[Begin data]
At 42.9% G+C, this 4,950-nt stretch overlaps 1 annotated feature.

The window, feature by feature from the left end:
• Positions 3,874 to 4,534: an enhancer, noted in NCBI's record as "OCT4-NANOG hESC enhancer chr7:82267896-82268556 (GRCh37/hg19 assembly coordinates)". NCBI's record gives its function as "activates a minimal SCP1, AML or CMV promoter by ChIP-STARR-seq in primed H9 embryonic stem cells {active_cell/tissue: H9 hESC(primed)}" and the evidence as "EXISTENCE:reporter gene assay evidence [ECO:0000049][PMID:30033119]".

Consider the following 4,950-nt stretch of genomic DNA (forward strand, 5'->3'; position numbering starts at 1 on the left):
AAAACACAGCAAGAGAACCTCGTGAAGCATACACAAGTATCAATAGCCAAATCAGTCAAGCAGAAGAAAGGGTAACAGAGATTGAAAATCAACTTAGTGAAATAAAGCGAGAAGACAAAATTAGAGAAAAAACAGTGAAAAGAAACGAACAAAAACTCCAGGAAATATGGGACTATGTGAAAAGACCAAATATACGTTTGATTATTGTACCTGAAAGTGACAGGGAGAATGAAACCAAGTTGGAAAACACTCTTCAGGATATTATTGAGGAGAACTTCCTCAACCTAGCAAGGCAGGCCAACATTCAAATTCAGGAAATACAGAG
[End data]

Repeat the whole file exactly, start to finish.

At 42.9% G+C, this 4,950-nt stretch overlaps 1 annotated feature.

The window, feature by feature from the left end:
• Positions 3,874 to 4,534: an enhancer, noted in NCBI's record as "OCT4-NANOG hESC enhancer chr7:82267896-82268556 (GRCh37/hg19 assembly coordinates)". NCBI's record gives its function as "activates a minimal SCP1, AML or CMV promoter by ChIP-STARR-seq in primed H9 embryonic stem cells {active_cell/tissue: H9 hESC(primed)}" and the evidence as "EXISTENCE:reporter gene assay evidence [ECO:0000049][PMID:30033119]".

Consider the following 4,950-nt stretch of genomic DNA (forward strand, 5'->3'; position numbering starts at 1 on the left):
AAAACACAGCAAGAGAACCTCGTGAAGCATACACAAGTATCAATAGCCAAATCAGTCAAGCAGAAGAAAGGGTAACAGAGATTGAAAATCAACTTAGTGAAATAAAGCGAGAAGACAAAATTAGAGAAAAAACAGTGAAAAGAAACGAACAAAAACTCCAGGAAATATGGGACTATGTGAAAAGACCAAATATACGTTTGATTATTGTACCTGAAAGTGACAGGGAGAATGAAACCAAGTTGGAAAACACTCTTCAGGATATTATTGAGGAGAACTTCCTCAACCTAGCAAGGCAGGCCAACATTCAAATTCAGGAAATACAGAG